• William Wolf

    Great tips! It’s often hard (for me at least) to disconnect the internet, but when I do it it seriously boosts my focus, output, and creativity. The more I do things like this, the easier it gets as I realize how well they work. Thanks for sharing.

  • William Wolf

    Also came across this program for those of you running linux. It’s like freedom.

  • Dustin Lucier DiTommaso

    Solitude is crucial but we need collaboration as well. I like to make assumptions and form ideas then leverage a team of minds or at least a design partner to bounce Ideas off of. Once my head is swimming from that exchange, I need to go back into solitude to put it back together. This can be and often is an iterative cycle. I definitely think the best ideation, problem solving and refinement comes from this approach.

  • Steve

    re. simple tools – try Notational Velocity on the mac. You don’t even have to Save anything, and it’s all synced to the cloud too.

  • George Brett

    This is great article, Thanks!!

    In addition to simple text editors, I find that a simple mind-mapping program like FreeMind allows my to capture thoughts as they come into my head — usually by association and non-linear. There is a text box where I can write prose. Then I can re-arrange (if need be) and produce an outline in sequence to place in simple text editor or some word processing programs. My premiere multi-dimensional program in Personal Brain Pro ( ) — similar but for free is Compendium (… ).

  • Hugh

    Leo there’s so much truth in this post. I completely agree that you have to schedule this time, or else the day will slip away from you. It’s very similar to working out. I run in the AM because that’s the only way I can ensure I’ll do it. Then, I get to the office at least 30 minutes early to have my solitude before the office begins to fill up. I definitely need to be more disciplined about scheduling this solitude, especially on days when I’m not in the office.

  • GrassDog

    Distractions are not the same as collaboration, and they are also a part of my creative process. When I need to sit down and really create something, I have about four or five places where I can go to do so: My home office, my work’s cubicle, and one of a number of cafe’s. I often find that I work the best in a busy cafe where I don’t know anybody. It is a kind of isolation, in that I’m not likely to get involved in a conversation, but when I start to drown in my work I can look up and see something new.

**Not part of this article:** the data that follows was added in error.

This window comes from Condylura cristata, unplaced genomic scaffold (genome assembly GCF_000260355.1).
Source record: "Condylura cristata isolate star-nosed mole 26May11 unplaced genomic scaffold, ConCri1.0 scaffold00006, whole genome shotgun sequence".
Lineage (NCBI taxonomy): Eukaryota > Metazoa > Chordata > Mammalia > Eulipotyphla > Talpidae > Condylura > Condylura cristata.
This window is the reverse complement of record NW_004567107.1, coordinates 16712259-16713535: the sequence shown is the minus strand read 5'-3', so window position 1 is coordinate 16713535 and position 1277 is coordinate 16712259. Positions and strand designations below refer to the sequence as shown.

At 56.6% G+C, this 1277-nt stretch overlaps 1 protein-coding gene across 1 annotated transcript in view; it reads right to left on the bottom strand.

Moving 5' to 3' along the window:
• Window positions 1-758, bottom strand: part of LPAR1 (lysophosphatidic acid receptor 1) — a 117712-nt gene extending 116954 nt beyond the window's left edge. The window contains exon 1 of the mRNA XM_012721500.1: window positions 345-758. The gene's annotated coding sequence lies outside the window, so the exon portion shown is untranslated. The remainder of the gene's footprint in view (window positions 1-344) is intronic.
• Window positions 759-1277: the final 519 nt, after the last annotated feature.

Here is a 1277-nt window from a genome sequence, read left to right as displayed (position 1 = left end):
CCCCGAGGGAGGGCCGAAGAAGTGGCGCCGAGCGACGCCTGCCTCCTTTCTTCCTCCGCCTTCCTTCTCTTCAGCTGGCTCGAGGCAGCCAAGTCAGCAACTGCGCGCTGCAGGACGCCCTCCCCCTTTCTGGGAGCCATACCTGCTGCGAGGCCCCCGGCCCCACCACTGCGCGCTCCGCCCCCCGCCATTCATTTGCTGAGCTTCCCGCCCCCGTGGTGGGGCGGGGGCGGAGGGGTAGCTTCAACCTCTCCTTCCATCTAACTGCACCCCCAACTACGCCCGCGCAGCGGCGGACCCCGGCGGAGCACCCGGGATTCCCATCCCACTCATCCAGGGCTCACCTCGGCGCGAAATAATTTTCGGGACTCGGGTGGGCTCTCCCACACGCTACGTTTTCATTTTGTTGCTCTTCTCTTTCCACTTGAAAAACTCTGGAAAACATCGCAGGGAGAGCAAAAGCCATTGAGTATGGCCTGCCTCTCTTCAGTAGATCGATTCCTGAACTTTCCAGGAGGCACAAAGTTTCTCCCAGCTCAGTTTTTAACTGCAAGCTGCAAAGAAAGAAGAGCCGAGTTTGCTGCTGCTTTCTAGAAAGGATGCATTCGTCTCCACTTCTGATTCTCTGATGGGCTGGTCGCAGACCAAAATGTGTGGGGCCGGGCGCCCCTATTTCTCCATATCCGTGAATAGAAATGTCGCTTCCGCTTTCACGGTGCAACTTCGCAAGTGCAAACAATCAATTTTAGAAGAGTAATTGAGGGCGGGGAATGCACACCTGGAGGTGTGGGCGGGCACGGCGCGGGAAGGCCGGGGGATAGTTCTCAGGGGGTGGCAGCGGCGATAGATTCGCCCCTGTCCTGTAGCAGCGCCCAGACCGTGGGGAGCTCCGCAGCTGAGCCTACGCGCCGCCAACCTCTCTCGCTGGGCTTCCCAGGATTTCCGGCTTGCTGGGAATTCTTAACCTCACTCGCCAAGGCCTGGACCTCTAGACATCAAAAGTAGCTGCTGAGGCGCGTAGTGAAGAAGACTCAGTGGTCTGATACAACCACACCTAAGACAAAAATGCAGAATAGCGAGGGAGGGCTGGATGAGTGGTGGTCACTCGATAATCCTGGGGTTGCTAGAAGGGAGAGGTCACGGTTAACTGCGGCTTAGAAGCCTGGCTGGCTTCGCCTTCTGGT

I think a lot of these steps are handy, but I get frustrated with articles that list suggestions as if they are tried and true and set in stone for everybody. We all work differently, and not every truly creative task is the same. Heck, my own requirements for a work space change with my mood and how much I’ve eaten.

  • Parin Patel

    Agreed. It really does just depend on the individual.

    I like the tips in this article (especially #1, because I find that if you don’t make a conscious effort to ‘schedule it’, ‘it’ rarely happens, and #3, responding to a buzzing blackberry may not be the most effective thing to do when you’re trying to focus :)), but I completely agree that it really does depend on the individual.

    Sometimes you don’t know what “works” until you give it a try either (i.e. going to a coffee shop vs library vs in complete solitude). You can gain inspiration from you’re environments too like you said GrassDog.

    Personally, I think it’s important to keep track of what works for you through some self-reflection activities, that way you see what works and what doesn’t.

  • Pete R.

    Being disconnected is the best solitude in my opinion. I don’t mind having people around while i am working in isolation but the only thing i needed to be away from is any kind of internet connected devices.

    I love going to a coffee place, having a great coffee while writing notes, designing workflows and websites on the paper. That is the drive for me. It’s a lot easier for me because I love coffee and staying home won’t give me that.

    Just wanna share my current experiences. I totally agree with the article though. Solitude is a must.

    All in all. Great article! Really enjoyed it.

  • R Y Munni

    After reading the proses of creating perfect solitude for creative focus i am so much interest to learn this.

  • Art of the Comic Boo

    Absolutely correct. Thanks for breathing logic into the old corpse.